What is Amazon Private Label? Definition, Tactics, & Startup Strategy

December 5, 2023

What is Amazon private label?

Amazon private label is a common business model sellers use on the Amazon marketplace. With Amazon private label, sellers put custom branding on an exclusive product from a third-party manufacturer and sell it as their own on Amazon. An Amazon private label product is an item that carries the logo of an Amazon seller's brand, but is actually produced by another company specifically for that Amazon seller. There are two types of private label products on Amazon: private label products by Amazon itself and private label products by third-party sellers.

What is Amazon private label by Amazon?

Amazon private label by Amazon is the Ecommerce company's own private label brands and products. Amazon owns and operates over 118 private label brands across many categories, according to CNBC. The company creates its private label brands by analyzing its own platform data to discover selling opportunities. According to Bloomberg, approximately 1% of Amazon’s Ecommerce sales, nearly $5 billion dollars, come from its private label brands. A private label Amazon example is Amazon Basics, Amazon Essentials, Amazon Collection, or Amazon Elements

What is third-party seller Amazon private label?

Third-party seller Amazon private label is any business that sells private label on Amazon besides Amazon itself. That includes all sellers of private label products, from small-scale businesses that make only a few sales each month to major corporations like Macy’s that generate millions in revenue. In fact, Amazon third-party sellers prefer private label over any other business model on Amazon. There are approximately 1,080,000 private label sellers on Amazon, considering that there are about 2 million active sellers on Amazon and 54% of them use private label according to JungleScout.

How does Amazon private label work?

Amazon private label works by creating a brand and finding a manufacturer to produce a unique product for the brand to sell on Amazon. A manufacturer can either produce a completely new product concept for the private label brand, or make a custom variation of a product they already produce. The manufacturer then labels and packages the product with the branding materials provided by the private label brand. The branded product is then posted on the Amazon marketplace so Amazon’s approximately 300 million active customers can view and purchase it.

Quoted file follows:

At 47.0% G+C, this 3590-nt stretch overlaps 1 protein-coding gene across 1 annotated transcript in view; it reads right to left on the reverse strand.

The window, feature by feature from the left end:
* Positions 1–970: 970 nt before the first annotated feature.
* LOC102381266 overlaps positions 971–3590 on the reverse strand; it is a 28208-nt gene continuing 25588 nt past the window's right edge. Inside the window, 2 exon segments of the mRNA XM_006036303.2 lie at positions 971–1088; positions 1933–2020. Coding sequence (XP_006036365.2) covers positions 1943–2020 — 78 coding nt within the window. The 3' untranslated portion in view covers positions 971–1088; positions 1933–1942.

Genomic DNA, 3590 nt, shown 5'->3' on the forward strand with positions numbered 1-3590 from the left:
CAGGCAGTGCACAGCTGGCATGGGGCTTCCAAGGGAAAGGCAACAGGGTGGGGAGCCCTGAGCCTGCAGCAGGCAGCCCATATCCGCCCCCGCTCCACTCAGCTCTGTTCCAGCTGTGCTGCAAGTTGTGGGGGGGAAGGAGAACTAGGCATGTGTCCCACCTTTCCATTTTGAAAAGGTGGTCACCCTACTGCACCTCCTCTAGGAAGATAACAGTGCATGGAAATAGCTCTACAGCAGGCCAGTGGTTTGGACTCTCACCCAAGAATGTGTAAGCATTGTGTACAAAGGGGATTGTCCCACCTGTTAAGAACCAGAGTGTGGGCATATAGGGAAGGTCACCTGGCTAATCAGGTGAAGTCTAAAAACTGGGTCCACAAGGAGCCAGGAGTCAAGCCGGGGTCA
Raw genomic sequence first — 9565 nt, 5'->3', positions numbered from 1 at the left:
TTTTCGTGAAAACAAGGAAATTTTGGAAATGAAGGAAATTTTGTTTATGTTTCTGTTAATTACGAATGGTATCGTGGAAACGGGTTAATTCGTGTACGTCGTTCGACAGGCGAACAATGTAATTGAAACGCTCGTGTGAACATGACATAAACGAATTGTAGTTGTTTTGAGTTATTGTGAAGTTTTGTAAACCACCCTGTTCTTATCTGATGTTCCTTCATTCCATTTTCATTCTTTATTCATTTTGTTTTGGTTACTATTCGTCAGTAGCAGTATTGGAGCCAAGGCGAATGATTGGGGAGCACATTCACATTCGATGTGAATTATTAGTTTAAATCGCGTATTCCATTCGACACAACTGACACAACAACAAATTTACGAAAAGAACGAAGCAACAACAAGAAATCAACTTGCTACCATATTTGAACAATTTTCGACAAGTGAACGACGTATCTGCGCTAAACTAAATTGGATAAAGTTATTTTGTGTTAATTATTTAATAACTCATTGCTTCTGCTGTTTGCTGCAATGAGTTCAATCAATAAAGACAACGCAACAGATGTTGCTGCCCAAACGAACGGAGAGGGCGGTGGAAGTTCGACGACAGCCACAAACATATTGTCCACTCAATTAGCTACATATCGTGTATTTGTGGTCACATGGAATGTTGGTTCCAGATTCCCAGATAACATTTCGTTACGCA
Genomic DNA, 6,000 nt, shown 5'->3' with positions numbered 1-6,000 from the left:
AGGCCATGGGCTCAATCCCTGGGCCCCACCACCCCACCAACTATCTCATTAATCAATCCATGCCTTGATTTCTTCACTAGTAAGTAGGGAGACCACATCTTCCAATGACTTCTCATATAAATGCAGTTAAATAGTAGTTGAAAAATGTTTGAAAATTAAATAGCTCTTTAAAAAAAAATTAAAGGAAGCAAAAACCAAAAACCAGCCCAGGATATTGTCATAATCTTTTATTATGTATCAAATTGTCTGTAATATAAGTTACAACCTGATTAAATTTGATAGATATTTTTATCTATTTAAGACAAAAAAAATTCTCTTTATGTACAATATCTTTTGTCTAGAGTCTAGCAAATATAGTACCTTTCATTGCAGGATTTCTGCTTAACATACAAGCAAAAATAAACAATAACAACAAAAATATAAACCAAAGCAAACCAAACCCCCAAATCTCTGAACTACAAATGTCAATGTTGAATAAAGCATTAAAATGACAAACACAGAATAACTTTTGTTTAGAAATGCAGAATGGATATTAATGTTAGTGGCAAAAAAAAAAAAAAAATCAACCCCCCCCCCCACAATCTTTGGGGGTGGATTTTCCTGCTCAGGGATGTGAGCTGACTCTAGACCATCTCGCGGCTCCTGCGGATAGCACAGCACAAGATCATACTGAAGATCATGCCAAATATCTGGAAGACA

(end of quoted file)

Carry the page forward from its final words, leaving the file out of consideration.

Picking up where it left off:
Pros of Amazon private label for third-party sellers

Higher profit margins

Private label has the highest profit margins of any Amazon business model. According to private label health and wellness product supplier Evora Worldwide, private label product margins can reach upwards of 40%! This is because products are bought in bulk to get a lower unit cost and product pricing isn’t constrained by the brand’s production costs and Amazon market price.

Customer loyalty

A private label brand allows you to build customer loyalty for your product. Loyal customers are likely to repeatedly purchase from your brand and can provide free marketing by recommending your private label products to others.

Control over Amazon product listing

As a private label brand, you have complete control over setting up and optimizing your Amazon product listing. You can choose the images and copy you think is best to sell the product. You can also engage in your own Amazon SEO strategy to boost your ranking in Amazon’s organic search. With other Amazon business models, you are forced to share the product listing with all the sellers of the product and you have little control over the contents of the listing.

No competing for the Amazon Buy Box

For sellers that share a product listing with other sellers, winning the Buy Box is the most important determining factor of success. In fact, 82% of all Amazon sales go through the Buy Box, according to Ecommerce platform Bigcommerce. Because private label sellers have an exclusive product listing, there is no competition for the Buy Box. 

The Amazon FBA program

One of the biggest benefits of selling a private label brand on Amazon is the Amazon FBA program. Amazon FBA, or Fulfillment by Amazon, is a program that lets you outsource a large portion of your business operations to Amazon. If you run your business through the Amazon FBA program, Amazon handles inventory storage, rapid order shipping, customer service, and even returns processing. Although there’s a cost, Amazon FBA alleviates much of the headaches that come with Ecommerce and makes running your business much easier.

Opportunity to sell the business